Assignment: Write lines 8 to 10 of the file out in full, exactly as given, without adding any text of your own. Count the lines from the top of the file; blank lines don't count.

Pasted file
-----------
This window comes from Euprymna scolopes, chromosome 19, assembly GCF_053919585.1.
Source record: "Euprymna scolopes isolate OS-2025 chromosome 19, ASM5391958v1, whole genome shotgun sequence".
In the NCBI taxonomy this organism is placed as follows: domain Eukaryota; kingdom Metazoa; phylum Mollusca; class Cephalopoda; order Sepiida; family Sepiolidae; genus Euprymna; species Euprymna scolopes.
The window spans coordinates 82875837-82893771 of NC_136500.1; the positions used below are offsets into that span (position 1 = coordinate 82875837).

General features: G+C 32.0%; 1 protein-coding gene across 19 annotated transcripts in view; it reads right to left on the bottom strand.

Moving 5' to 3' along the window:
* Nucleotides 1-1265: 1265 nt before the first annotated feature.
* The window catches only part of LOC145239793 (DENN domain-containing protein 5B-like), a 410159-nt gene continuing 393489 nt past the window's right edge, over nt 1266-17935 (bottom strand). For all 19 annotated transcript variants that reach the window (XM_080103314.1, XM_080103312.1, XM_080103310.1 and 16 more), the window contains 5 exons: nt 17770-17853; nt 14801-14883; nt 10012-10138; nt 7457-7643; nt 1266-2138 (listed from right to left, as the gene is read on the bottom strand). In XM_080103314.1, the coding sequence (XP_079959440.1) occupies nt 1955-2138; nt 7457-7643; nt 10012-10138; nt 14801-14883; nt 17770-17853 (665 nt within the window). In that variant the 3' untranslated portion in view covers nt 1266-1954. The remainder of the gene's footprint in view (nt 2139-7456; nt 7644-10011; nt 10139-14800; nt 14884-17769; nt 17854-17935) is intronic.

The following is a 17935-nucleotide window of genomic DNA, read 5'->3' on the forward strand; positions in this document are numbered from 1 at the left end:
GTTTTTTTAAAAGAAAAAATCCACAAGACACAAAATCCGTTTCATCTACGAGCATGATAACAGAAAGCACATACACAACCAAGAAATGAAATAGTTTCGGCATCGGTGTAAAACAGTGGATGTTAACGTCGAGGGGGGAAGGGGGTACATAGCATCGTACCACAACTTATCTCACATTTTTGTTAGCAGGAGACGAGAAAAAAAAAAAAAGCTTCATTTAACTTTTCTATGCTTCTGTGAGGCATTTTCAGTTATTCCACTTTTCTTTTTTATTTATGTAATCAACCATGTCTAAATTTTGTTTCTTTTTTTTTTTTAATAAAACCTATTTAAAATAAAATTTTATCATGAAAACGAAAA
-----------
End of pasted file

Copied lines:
* The window catches only part of LOC145239793 (DENN domain-containing protein 5B-like), a 410159-nt gene continuing 393489 nt past the window's right edge, over nt 1266-17935 (bottom strand). For all 19 annotated transcript variants that reach the window (XM_080103314.1, XM_080103312.1, XM_080103310.1 and 16 more), the window contains 5 exons: nt 17770-17853; nt 14801-14883; nt 10012-10138; nt 7457-7643; nt 1266-2138 (listed from right to left, as the gene is read on the bottom strand). In XM_080103314.1, the coding sequence (XP_079959440.1) occupies nt 1955-2138; nt 7457-7643; nt 10012-10138; nt 14801-14883; nt 17770-17853 (665 nt within the window). In that variant the 3' untranslated portion in view covers nt 1266-1954. The remainder of the gene's footprint in view (nt 2139-7456; nt 7644-10011; nt 10139-14800; nt 14884-17769; nt 17854-17935) is intronic.

The following is a 17935-nucleotide window of genomic DNA, read 5'->3' on the forward strand; positions in this document are numbered from 1 at the left end:
GTTTTTTTAAAAGAAAAAATCCACAAGACACAAAATCCGTTTCATCTACGAGCATGATAACAGAAAGCACATACACAACCAAGAAATGAAATAGTTTCGGCATCGGTGTAAAACAGTGGATGTTAACGTCGAGGGGGGAAGGGGGTACATAGCATCGTACCACAACTTATCTCACATTTTTGTTAGCAGGAGACGAGAAAAAAAAAAAAAGCTTCATTTAACTTTTCTATGCTTCTGTGAGGCATTTTCAGTTATTCCACTTTTCTTTTTTATTTATGTAATCAACCATGTCTAAATTTTGTTTCTTTTTTTTTTTTAATAAAACCTATTTAAAATAAAATTTTATCATGAAAACGAAAA